Cases where the mind and the intelligence have fully developed raise an entirely separate question. I mean cases where the mind has developed normally up to a certain point and then has become disordered. In this class there are two particular forms of insanity, both of them fairly common, in which it has been almost proved—I do not wish to overstate my case—that the taint is hereditary. In the case of schizophrenia, in Bavaria 5.8 per thousand of the population are affected, and it has been shown there by figures that where one parent is affected 10 per cent. of the offspring are insane and 34 to 40 per cent. are mildly affected. Therefore, half the offspring of one single person suffering from schizophrenia are to a greater or lesser extent affected, and these in turn are likely to transmit the taint to another generation. In the case of another common form of insanity, manic depressive insanity, the proportion is slightly less, but still high, 4.1 per thousand. Sixty to 66 per cent. of the children are likely to be affected if one parent suffers from this form of insanity, but if both are affected probably 100 per cent. will be affected.

Let me say a few words about the giving of valid consent on the part of the patient. In the case of manic depressive insanity there is, first of all, mania, then acute depression, and then a normal and lucid interval, during which time there is no question that the patient is able fully to understand what is involved by sterilisation, and in such cases perfectly valid consent could be given. In the case of schizophrenia it is not suggested that any sterilisation could take place to the person actually suffering from that disease. It can only be when such person can be safely released from the institution that the question of a voluntary operation for sterilisation will arise.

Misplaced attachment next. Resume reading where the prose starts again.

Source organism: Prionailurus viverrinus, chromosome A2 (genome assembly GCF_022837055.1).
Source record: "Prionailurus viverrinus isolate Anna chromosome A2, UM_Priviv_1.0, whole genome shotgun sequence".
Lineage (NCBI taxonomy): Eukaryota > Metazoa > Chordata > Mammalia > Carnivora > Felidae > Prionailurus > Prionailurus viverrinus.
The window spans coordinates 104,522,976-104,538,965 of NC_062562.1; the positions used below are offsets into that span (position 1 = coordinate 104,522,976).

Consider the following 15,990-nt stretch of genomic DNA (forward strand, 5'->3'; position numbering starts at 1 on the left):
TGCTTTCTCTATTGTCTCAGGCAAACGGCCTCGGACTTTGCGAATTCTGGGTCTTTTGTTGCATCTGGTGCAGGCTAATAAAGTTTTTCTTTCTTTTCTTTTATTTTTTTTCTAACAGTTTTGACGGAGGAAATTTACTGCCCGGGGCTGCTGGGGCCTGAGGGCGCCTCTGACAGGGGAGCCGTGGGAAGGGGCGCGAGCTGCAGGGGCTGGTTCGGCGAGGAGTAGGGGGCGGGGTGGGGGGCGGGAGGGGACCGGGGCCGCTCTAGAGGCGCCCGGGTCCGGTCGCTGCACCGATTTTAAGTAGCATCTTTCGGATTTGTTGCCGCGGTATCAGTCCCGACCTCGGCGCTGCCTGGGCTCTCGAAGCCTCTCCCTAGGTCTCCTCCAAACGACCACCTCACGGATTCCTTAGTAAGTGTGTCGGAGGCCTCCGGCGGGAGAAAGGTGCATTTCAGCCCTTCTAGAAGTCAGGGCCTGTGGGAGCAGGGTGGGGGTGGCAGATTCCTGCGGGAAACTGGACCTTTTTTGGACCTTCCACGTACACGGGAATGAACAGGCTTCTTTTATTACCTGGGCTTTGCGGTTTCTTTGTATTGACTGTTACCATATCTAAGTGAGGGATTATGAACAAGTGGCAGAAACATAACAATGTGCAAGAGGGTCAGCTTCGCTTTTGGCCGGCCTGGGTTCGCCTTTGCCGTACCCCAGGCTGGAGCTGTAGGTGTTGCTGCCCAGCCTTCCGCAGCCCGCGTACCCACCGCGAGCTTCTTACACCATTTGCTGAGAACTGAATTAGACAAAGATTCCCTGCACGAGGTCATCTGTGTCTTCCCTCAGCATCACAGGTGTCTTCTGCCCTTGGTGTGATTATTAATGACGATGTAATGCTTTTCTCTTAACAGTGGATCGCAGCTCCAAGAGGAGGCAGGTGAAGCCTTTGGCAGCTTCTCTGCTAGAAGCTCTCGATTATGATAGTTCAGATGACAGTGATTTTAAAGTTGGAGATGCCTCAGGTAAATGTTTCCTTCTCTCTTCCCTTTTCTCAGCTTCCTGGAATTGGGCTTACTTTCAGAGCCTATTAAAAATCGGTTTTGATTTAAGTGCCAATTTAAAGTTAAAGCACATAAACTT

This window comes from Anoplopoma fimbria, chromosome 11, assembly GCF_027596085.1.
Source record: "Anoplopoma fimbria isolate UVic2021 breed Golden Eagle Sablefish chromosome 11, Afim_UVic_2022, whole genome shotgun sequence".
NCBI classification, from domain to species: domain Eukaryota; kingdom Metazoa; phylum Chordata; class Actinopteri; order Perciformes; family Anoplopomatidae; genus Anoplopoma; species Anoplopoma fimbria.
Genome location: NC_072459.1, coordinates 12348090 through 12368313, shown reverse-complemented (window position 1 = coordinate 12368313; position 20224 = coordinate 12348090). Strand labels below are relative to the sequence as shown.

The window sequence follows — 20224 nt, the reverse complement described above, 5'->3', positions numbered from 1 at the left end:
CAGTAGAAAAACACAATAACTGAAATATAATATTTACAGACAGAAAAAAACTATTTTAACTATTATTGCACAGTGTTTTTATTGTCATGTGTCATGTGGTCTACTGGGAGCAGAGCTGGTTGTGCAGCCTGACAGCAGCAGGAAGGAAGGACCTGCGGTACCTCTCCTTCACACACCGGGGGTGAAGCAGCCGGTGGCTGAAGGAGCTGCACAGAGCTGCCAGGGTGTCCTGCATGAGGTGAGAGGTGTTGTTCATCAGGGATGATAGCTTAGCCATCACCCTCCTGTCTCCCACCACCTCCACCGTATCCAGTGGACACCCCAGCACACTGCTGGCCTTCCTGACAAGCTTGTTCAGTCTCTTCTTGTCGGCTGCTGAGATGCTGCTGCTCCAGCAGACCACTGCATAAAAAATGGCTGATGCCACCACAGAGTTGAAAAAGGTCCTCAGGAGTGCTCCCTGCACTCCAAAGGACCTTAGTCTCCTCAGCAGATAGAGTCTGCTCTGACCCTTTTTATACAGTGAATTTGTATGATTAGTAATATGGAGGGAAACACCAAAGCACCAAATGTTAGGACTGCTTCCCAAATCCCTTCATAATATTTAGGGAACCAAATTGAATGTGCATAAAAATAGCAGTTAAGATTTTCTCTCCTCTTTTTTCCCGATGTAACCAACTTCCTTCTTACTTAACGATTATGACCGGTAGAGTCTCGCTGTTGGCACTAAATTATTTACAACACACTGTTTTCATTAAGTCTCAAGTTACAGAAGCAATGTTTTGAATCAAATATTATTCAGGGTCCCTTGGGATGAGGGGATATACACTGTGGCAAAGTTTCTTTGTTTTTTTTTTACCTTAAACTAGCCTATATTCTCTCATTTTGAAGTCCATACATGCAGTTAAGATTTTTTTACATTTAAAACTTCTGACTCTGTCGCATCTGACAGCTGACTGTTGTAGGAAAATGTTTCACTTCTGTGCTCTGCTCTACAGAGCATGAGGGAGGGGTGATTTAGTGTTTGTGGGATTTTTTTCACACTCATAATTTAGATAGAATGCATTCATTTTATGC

I have referred to cases of mental deficiency and insanity, but there is a third class of people concerned, and I am not sure that they do not present the strongest case of all for legalising sterilisation. I refer to the carriers who, in the words of the report, are "persons whose family history gives reasonable grounds for belief that they may transmit mental disorder or defect." Those are the same people in whose family there is some taint of insanity. Carriers are probably 10 times as numerous as affected people. In their case there can be no question of the reality of consent. The safeguard that a certificate of two medical practitioners is needed will make certain that it will not be undue sensitiveness on the part of these persons which causes them to apply for sterilisation. I have no doubt that most hon. Members know of cases of people, perfectly normal and perfectly sane, who refrain from marriage and from having children because they know that some parent or some uncle or other relative has suffered from insanity, and they feel very strongly the responsibility and the danger of transmitting to offspring the misfortune that they have seen in their parents or relatives. In regard to people with so high a sense of civic and parental responsibility, who do not desire to have children to whom they might unwittingly transmit so appalling an affliction, are we justified in refusing them the right to save themselves and their possible children from any such danger?